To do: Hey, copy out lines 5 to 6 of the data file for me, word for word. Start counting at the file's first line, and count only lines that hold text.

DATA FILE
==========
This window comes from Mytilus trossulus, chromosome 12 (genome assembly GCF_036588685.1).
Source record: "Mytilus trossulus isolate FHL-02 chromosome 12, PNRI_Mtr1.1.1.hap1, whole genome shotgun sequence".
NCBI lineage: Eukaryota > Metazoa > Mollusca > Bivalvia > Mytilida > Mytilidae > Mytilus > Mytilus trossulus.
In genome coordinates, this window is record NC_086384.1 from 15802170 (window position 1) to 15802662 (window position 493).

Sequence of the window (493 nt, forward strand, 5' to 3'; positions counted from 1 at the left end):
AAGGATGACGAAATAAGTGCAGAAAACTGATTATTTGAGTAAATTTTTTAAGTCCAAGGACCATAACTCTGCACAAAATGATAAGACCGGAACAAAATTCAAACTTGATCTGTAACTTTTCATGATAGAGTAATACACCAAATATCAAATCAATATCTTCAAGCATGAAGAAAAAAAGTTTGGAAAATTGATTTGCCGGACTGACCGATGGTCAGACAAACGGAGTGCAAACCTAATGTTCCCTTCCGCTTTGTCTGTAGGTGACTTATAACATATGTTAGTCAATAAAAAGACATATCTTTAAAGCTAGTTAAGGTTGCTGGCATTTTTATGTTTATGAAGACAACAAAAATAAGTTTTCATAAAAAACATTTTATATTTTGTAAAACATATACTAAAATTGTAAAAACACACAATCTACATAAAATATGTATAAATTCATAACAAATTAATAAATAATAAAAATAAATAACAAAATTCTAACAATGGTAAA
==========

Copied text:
Sequence of the window (493 nt, forward strand, 5' to 3'; positions counted from 1 at the left end):
AAGGATGACGAAATAAGTGCAGAAAACTGATTATTTGAGTAAATTTTTTAAGTCCAAGGACCATAACTCTGCACAAAATGATAAGACCGGAACAAAATTCAAACTTGATCTGTAACTTTTCATGATAGAGTAATACACCAAATATCAAATCAATATCTTCAAGCATGAAGAAAAAAAGTTTGGAAAATTGATTTGCCGGACTGACCGATGGTCAGACAAACGGAGTGCAAACCTAATGTTCCCTTCCGCTTTGTCTGTAGGTGACTTATAACATATGTTAGTCAATAAAAAGACATATCTTTAAAGCTAGTTAAGGTTGCTGGCATTTTTATGTTTATGAAGACAACAAAAATAAGTTTTCATAAAAAACATTTTATATTTTGTAAAACATATACTAAAATTGTAAAAACACACAATCTACATAAAATATGTATAAATTCATAACAAATTAATAAATAATAAAAATAAATAACAAAATTCTAACAATGGTAAA